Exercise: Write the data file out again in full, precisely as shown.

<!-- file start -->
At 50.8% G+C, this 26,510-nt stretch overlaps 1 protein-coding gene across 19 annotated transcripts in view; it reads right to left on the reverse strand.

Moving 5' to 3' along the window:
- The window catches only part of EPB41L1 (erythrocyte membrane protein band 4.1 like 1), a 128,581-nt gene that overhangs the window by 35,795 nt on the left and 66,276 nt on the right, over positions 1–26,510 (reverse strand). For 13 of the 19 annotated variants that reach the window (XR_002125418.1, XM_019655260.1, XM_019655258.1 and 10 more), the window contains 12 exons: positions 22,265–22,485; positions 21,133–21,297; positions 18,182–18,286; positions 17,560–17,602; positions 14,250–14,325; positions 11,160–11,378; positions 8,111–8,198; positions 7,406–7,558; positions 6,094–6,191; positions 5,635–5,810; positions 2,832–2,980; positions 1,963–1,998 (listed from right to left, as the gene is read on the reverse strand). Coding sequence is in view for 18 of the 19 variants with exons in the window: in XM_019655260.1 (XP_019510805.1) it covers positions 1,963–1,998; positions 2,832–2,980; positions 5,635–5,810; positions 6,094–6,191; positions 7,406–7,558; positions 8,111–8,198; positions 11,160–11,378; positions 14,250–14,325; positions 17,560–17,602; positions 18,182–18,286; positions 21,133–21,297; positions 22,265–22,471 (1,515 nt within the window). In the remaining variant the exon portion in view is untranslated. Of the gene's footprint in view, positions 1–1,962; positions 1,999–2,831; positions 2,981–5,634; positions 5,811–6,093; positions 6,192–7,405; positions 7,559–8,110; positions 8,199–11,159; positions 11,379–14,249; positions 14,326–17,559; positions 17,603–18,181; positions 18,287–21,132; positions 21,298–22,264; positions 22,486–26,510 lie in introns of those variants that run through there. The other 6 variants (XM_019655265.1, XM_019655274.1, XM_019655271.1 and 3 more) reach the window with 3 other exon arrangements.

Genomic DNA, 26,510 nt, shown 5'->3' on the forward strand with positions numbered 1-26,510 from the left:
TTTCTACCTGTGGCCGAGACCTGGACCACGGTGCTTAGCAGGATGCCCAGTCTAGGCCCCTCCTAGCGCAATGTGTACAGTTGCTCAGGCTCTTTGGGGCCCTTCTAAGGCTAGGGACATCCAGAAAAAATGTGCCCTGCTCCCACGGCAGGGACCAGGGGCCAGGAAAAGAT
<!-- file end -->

At 50.8% G+C, this 26,510-nt stretch overlaps 1 protein-coding gene across 19 annotated transcripts in view; it reads right to left on the reverse strand.

Moving 5' to 3' along the window:
- The window catches only part of EPB41L1 (erythrocyte membrane protein band 4.1 like 1), a 128,581-nt gene that overhangs the window by 35,795 nt on the left and 66,276 nt on the right, over positions 1–26,510 (reverse strand). For 13 of the 19 annotated variants that reach the window (XR_002125418.1, XM_019655260.1, XM_019655258.1 and 10 more), the window contains 12 exons: positions 22,265–22,485; positions 21,133–21,297; positions 18,182–18,286; positions 17,560–17,602; positions 14,250–14,325; positions 11,160–11,378; positions 8,111–8,198; positions 7,406–7,558; positions 6,094–6,191; positions 5,635–5,810; positions 2,832–2,980; positions 1,963–1,998 (listed from right to left, as the gene is read on the reverse strand). Coding sequence is in view for 18 of the 19 variants with exons in the window: in XM_019655260.1 (XP_019510805.1) it covers positions 1,963–1,998; positions 2,832–2,980; positions 5,635–5,810; positions 6,094–6,191; positions 7,406–7,558; positions 8,111–8,198; positions 11,160–11,378; positions 14,250–14,325; positions 17,560–17,602; positions 18,182–18,286; positions 21,133–21,297; positions 22,265–22,471 (1,515 nt within the window). In the remaining variant the exon portion in view is untranslated. Of the gene's footprint in view, positions 1–1,962; positions 1,999–2,831; positions 2,981–5,634; positions 5,811–6,093; positions 6,192–7,405; positions 7,559–8,110; positions 8,199–11,159; positions 11,379–14,249; positions 14,326–17,559; positions 17,603–18,181; positions 18,287–21,132; positions 21,298–22,264; positions 22,486–26,510 lie in introns of those variants that run through there. The other 6 variants (XM_019655265.1, XM_019655274.1, XM_019655271.1 and 3 more) reach the window with 3 other exon arrangements.

Genomic DNA, 26,510 nt, shown 5'->3' on the forward strand with positions numbered 1-26,510 from the left:
TTTCTACCTGTGGCCGAGACCTGGACCACGGTGCTTAGCAGGATGCCCAGTCTAGGCCCCTCCTAGCGCAATGTGTACAGTTGCTCAGGCTCTTTGGGGCCCTTCTAAGGCTAGGGACATCCAGAAAAAATGTGCCCTGCTCCCACGGCAGGGACCAGGGGCCAGGAAAAGAT